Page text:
This recent series of work explores how we create meaning through experiencing landscape. Sometimes, when remembered, these places become ungraspable. Other times, the places that seem to be of importance to us cannot be reconciled. These paintings explore the in-between-ness of landscape — how can a place be both with time and outside of our understanding of time. What happens when we try to remember? Yet, our perception of place is created through our very being-in-the-world. We remember places and know them within ourselves. This very “recreation” of such places is often fugitive and futile, a reminder of the dynamic relationship between our bodies and place.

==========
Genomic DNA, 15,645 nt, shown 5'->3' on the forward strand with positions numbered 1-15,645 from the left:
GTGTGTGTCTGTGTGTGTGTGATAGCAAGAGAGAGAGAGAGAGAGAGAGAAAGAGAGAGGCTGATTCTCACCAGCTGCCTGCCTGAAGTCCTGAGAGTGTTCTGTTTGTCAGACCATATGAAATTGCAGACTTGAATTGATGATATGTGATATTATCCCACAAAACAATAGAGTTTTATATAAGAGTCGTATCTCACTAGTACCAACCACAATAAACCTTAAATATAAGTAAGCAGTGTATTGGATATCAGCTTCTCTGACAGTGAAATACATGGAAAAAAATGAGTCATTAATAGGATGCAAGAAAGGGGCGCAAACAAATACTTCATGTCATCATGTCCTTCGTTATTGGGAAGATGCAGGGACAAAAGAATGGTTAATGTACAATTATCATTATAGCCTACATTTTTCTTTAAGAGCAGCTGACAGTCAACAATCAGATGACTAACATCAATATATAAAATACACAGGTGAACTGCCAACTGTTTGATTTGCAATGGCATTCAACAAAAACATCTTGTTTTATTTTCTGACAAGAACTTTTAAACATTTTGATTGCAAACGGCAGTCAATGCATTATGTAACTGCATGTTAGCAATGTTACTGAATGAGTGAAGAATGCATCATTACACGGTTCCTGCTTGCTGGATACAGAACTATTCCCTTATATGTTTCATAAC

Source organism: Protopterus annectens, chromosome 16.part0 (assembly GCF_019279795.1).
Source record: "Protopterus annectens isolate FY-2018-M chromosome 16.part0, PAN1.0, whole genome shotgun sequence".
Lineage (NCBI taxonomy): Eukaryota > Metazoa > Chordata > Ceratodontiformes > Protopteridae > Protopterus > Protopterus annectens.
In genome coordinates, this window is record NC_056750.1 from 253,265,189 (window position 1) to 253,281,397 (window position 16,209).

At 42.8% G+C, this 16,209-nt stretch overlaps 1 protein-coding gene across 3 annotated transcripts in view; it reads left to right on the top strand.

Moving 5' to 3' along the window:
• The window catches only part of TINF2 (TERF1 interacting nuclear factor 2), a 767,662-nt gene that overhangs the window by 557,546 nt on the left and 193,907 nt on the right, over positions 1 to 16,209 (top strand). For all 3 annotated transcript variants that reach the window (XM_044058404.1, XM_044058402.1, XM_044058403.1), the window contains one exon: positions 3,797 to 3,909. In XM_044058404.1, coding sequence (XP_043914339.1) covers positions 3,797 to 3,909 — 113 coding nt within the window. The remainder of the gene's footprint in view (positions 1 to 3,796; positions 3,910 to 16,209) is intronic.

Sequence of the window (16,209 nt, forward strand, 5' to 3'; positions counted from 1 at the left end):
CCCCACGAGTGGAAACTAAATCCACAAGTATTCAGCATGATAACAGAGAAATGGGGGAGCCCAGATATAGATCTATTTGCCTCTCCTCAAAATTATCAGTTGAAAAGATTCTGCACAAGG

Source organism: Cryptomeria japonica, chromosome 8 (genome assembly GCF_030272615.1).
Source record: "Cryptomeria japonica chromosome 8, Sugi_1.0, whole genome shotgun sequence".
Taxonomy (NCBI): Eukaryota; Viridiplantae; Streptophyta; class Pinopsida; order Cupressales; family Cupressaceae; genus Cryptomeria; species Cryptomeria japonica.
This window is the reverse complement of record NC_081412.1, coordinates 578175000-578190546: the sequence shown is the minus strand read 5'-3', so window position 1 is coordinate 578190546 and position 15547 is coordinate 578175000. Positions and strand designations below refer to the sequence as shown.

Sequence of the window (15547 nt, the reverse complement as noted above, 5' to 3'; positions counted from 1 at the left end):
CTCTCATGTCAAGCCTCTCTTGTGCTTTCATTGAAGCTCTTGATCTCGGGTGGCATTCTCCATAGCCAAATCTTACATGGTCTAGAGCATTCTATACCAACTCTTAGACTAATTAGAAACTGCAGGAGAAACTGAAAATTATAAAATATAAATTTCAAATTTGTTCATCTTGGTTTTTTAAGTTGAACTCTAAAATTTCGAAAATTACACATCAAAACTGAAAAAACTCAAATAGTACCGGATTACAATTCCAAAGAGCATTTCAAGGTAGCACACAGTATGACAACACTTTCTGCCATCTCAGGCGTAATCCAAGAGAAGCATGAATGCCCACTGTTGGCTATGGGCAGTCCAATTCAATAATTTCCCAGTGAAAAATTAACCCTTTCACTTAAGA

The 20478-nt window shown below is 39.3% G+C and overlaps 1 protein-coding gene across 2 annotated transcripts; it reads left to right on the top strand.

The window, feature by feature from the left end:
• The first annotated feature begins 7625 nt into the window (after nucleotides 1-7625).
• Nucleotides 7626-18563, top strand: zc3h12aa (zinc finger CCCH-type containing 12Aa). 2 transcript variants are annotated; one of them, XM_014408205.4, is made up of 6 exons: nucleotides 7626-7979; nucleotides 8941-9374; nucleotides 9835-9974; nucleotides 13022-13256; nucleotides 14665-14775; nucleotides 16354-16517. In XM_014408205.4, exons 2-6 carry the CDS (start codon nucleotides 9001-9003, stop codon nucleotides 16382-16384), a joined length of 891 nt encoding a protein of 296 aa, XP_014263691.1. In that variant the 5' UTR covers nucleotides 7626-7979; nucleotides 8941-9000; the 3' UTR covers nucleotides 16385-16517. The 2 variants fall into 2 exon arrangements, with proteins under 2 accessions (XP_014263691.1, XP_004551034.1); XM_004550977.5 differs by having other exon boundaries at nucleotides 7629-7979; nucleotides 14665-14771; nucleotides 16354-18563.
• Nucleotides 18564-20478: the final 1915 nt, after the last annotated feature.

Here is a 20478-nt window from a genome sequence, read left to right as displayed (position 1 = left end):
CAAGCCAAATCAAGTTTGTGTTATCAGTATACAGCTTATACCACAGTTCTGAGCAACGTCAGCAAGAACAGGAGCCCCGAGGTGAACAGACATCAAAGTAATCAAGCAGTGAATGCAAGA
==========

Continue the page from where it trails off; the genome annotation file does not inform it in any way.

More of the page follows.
Alyssa Reiser Prince lives and works in Hartsville, South Carolina, where she is an Assistant Professor of Art at Coker University. She received an MFA from Clemson University and a BFA from the University of North Carolina at Charlotte. Alyssa’s current research focuses on sensory-based experiences of place, space, and time. Her artwork has been shown nationally in group and solo exhibitions, including at venues such as, High Point University’s Darrell E. Sechrest Gallery; Lincoln Memorial University’s Center for the Arts; the Zhou B. Art Center in Chicago, Illinois; Miami University’s Young Painters Competition for the $10,000 Yeck Prize in Oxford, Ohio; the Center for Visual Arts in Greenville, SC; the Arts Center of Greenwood, SC; and at Penn State Altoona where she was the 2013 Emerging Artist-in-Residence.